Natural Garden News from Grounded – April 27, 2024

Inside this edition of Natural Garden News

  • Wakey, wakey! Spring is springing!
  • Haliburton native plants explained
  • Useful gardens for those damp places
  • Recommended reading
  • Today’s VIP (Very Important Plant)
  • Right now in Haliburton County
  • From the socials

I hope you enjoy the newsletter! If you have any questions or feedback, please reply to this email.

Simon Payn


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Wakey, wakey! Spring is springing!

With the early end to winter, it seems spring has taken a long time to get going. That feels especially true to impatient old me at Lucas House, Grounded’s demonstration garden in Haliburton village.

But things are happening. And they’ll ramp up as we go through May.

It’s a nail-biting time in the world of natural gardening. All those perennials have been waiting through the winter, ready to get going when the weather is warmer. There’s always the worry in my mind…will they actually turn green? Or are they all dead?!

The good news is, they’re starting. In this picture are Pearly Everlasting, Prairie Smoke, Black-eyed Susan, Heart-leaved Aster, Wild Strawberry and Slender Mountain Mint. Also showing some green but not pictured are Nodding Onion and Bottlebrush Grass.

Bottlebrush grass is a cool-season grass, which means it greens up in the spring but might go dormant in the summer when it’s hot. That’s in contrast to the, you guessed it, warm-season grasses, which need the summer heat to get going.

One thing I learned from Lucas House for future gardens is to include more cool-season grasses, so they green up earlier. After all, I don’t want Grounded’s gardens to look brown when all those cool-seaon (and non-native) lawns are a lush green. Right now, a lot of the grasses at Lucas House, such as Little Bluestem, will need another few weeks to look alive.

Spring is springing! Now I just have to wait… But it won’t be long!


P.S. I will have native plants for sale at the back of Lucas House starting the May long weekend. Reply to this message and I’ll give you the list of what will be available.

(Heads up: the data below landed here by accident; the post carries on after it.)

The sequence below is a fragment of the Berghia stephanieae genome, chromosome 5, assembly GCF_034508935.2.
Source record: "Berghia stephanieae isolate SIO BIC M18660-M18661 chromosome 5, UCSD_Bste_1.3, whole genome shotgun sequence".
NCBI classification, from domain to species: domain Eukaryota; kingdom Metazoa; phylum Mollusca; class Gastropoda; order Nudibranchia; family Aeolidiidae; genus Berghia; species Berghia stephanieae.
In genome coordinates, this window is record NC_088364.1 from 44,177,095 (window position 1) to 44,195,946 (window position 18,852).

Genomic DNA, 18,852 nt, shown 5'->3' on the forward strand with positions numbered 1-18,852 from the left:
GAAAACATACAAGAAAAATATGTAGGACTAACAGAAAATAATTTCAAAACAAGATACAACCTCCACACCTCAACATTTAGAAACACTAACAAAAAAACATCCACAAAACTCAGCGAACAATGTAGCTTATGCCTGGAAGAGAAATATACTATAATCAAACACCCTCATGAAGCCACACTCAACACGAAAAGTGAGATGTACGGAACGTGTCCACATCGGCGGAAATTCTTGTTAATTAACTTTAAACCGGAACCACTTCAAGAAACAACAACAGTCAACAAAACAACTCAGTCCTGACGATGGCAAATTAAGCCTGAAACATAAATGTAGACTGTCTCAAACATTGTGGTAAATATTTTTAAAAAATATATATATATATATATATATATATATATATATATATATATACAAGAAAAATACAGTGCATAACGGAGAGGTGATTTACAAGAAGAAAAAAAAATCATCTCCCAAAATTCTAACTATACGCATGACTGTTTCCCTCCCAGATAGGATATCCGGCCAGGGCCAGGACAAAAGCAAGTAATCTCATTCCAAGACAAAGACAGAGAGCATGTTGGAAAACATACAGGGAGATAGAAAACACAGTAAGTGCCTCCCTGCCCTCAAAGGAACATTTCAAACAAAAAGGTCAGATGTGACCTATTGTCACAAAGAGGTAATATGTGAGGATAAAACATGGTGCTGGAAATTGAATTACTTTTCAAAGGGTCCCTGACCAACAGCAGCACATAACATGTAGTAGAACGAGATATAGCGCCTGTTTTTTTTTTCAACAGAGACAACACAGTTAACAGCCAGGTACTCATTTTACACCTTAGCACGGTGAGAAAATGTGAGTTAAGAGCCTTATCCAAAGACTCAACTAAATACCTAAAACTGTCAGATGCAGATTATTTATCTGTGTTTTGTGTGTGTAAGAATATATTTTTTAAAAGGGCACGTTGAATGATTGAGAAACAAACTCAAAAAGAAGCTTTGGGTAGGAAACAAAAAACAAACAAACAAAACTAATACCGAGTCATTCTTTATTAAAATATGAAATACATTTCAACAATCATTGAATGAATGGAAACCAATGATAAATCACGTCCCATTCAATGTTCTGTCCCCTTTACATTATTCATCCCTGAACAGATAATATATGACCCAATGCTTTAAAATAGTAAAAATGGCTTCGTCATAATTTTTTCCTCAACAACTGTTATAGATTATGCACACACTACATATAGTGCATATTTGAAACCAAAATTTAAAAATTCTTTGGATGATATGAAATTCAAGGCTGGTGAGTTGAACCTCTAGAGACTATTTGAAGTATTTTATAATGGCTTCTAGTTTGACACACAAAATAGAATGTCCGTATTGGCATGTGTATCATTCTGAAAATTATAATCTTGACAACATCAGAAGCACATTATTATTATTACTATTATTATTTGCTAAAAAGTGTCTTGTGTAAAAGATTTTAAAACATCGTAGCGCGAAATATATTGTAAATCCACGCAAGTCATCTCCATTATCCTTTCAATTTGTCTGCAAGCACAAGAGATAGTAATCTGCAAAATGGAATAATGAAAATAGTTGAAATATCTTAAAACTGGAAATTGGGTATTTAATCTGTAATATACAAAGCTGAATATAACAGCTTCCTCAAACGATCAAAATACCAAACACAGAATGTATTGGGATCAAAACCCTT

Haliburton native plants explained

An in-depth look at the benefits of native plants, how we decide what’s native to Haliburton County, and a list of plants considered native. Read more.

Useful gardens for those damp places

There are many ways to create a natural garden – and some of those can fulfil vital roles for us. A look at bioswales, SuDS and rain gardens. Read more.

Recommended reading

Native Plants are Not Yard Ornaments: Greatest title ever – and so true. This article is about the shift we need to make from seeing plants as pretty things in the garden to something more holistic. As we say here, Gardening for Life. Read more.

“How strange to be a species that engineers its own demise”: The wonderful Robin Wall Kimmerer on why we need to think of ourselves as part of nature, not separate from it. Don’t know who she is? Rush to Master’s Book Store right away and buy Braiding Sweetgrass. It’s my book of the decade. Read more.

Dead right: We’re familiar with snags here in Haliburton County. They’re those bare, dead trees – a drumming joy for woodpeckers and home to thousands of insects. But have you thought about leaving them as sculpture in your garden? Read more.

Get the free guide

I’ve updated my guide to natural gardens in Haliburton County and surrounding areas.

Now booking Spring installs

If you’d like me to come and look at your garden or shoreline, please fill out the inquiry form.

Today’s VIP (Very Important Plant)

If you’re following Grounded on Facebook or Instagram (if not, click on the links to follow!), you’ll have seen I’ve been posting information about native plants. I’ve spent a bunch of time putting together these information “cards”, which you can also see on my website here.

Today let’s look at Lanceleaf Coreopsis

  • Common Name: Lanceleaf Coreopsis
  • Scientific Name: Coreopsis lanceolata
  • Layer: Groundcover, Vignette, Structure
  • Light Conditions: Sun, Part-sun, Shade
  • Soil Conditions: Dry, Moist-drained, Moist
  • Bloom Colour: Yellow
  • Season of Interest: Summer
  • Suitable for: Lawn replacement, Septic bed, Shoreline
  • Description: A forgiving powerhouse that attracts pollinators like crazy, plus its sunny yellow flowers start in summer and just keep going before happily setting seed.

Right now in Haliburton County

A big round of applause today to Minden Hills council. They’ve voted to apply to become a Bee City.

The Highlander reports: Bee City Canada is a federally-recognized charitable organization with the goal to educate Canadians about the importance of pollinators and to inspire action to ensure pollinator habitat protection.

This means the township could see all sorts of wonderful things, such as using native plant seeds to cover landfills, or creating pollinator gardens or a wildflower meadow at township parks.

All this comes hot on the heels of the Master Gardeners creating a self-guided tour of the Riverwalk, which points out the native plants that grow there.

We could also be seeing the celebration of Pollinator Week in June.

Kudos to Minden for leading the way.


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From the socials

Here’s Rebecca McMackin on…arrrgghhhh… ticks! One reason people are reluctant to have meadow or prairie-type natural gardens is because they think ticks lurk in the long grass. But the truth is, they hang out mostly somewhere else. Watch the video to see where.

One of these logs is not like the others.

(Rufus says Hi!)

Thank you for reading!